Five ways the US Common App essay differs from the UCAS Personal Statement

I work with many students and schools who understand how a UK UCAS Personal Statement should be structured, but who find the US Common App essay to be quite baffling. If you are in a system which prepares you to write an academically-based essay, then writing something different can be quite confusing.

If you are completely news to this process, then having a quick read of some ‘essays that worked’ (such as these from Tufts University) can be a good idea, before focusing on these three key differences:

  1. In the US, you aren’t necessarily being admitted to study one particular subject or course, so rather than prove to the reader that you are qualified to study that subject, the Common App essay needs to show the sort of person you would be on their campus. What motivates you? What life experiences have made you who you are? How are you different from others?

  2. The essay needs to tell the readers something about you that they don’t already know. They have your biographical information and your academic data, they don’t know you. I like to think that all the other information is like a ‘join the dots’ picture portrait of you - it’s recognisably you, but it doesn’t tell the whole picture. The Common App essay is like filling that outline in with an oil painting: beyond the biography and the data, who are you really?

  3. I was once told by a UK admissions tutor that they don’t care about rugby or outdoor activities like Duke of Edinburgh, because “you don’t write essays in teams up a mountain.” In the US, they do care about those things. Broadly speaking, when applying to the UK they are interested in what’s in your head; in the US, they are interested in what’s in your head an in your heart together. That’s what the Common App essay is supposed to show.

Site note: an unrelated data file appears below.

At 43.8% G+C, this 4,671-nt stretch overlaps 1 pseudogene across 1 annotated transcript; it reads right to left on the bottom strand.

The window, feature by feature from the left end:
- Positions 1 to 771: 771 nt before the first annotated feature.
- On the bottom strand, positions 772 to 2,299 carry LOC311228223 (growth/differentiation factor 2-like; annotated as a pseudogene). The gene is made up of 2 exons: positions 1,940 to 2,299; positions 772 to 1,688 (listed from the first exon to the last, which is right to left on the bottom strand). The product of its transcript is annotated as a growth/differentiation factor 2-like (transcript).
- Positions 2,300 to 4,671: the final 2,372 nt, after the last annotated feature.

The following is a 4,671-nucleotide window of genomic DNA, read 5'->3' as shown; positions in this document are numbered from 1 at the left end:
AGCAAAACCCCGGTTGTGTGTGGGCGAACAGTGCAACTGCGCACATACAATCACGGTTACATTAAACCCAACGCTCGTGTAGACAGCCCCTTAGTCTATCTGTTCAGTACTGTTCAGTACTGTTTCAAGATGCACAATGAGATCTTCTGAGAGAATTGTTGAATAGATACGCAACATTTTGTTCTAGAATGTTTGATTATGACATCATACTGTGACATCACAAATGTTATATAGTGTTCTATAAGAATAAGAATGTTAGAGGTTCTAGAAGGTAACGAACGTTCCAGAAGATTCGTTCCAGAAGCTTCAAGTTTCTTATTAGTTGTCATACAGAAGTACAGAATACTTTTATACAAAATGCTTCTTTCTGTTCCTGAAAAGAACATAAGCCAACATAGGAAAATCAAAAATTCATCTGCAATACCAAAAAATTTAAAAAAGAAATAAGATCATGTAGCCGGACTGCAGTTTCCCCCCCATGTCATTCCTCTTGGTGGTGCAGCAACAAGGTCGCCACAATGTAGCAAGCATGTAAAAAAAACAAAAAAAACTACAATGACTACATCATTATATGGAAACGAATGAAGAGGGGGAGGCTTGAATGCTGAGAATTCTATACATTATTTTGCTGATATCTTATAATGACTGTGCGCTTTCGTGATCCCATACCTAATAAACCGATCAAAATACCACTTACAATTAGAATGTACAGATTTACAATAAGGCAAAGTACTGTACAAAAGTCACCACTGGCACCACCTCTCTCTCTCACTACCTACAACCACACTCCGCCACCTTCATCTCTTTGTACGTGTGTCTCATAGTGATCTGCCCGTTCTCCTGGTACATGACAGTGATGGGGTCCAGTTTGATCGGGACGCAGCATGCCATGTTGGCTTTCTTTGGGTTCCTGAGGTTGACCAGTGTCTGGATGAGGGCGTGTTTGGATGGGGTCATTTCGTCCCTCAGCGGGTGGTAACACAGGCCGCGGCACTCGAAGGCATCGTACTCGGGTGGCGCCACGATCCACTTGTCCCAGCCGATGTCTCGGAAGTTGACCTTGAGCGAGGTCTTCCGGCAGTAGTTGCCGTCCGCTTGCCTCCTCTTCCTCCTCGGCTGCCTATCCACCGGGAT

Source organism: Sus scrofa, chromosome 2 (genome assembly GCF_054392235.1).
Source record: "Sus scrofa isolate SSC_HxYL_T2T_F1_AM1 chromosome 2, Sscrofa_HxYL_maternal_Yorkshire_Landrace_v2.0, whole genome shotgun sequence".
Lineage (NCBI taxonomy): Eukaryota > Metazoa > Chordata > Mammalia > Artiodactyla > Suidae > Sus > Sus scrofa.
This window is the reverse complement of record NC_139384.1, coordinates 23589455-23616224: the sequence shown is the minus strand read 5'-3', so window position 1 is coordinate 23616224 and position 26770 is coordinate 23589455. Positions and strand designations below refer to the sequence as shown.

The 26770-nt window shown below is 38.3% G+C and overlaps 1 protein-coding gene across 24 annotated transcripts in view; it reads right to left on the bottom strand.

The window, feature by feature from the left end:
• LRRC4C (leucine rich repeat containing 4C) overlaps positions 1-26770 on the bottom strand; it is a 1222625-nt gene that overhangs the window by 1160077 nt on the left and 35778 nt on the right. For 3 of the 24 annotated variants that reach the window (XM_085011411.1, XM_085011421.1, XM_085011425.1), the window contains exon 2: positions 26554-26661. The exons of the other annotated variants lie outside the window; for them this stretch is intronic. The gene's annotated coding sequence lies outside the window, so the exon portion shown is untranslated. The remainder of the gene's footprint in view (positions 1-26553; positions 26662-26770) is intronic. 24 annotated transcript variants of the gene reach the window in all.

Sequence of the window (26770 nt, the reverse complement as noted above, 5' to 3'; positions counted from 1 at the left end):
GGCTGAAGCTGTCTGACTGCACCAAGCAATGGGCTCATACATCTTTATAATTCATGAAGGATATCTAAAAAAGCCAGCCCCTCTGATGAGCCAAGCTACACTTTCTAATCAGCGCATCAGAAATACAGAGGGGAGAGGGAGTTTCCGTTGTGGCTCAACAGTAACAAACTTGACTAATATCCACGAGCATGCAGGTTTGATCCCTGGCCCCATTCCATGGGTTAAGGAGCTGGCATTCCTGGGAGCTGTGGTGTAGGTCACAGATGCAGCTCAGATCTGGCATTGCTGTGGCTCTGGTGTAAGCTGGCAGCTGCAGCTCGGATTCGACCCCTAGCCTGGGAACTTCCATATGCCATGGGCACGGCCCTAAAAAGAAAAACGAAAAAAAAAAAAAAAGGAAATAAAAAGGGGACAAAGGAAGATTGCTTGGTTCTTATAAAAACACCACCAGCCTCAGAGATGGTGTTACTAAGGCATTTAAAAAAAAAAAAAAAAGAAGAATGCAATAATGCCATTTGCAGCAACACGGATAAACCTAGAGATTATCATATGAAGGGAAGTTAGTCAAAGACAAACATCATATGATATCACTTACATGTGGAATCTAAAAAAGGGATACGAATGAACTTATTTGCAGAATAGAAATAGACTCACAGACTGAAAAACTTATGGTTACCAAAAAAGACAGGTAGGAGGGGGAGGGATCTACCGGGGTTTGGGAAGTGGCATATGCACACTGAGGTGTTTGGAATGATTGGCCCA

4. The Common App essay has to be about you as a person, and sum you up. A good aim is to get to the point where you think you could leave a copy of your essay without your name on somewhere at your school, and a teacher or friend could pick it up and know it was by you.

  5. Finally, remember that this is still an academic piece of writing which you are submitting to an academic institution: it needs to have all the usual rules of spelling, punctuation and grammar, but also needs to show that you are able to construct a piece of writing of the appropriate level for the institution you are applying for.

Supporting students with US application essays is one of the most enjoyable pieces of my work, so if you are interested in some essay support, please do get in touch.

USADavid Hawkins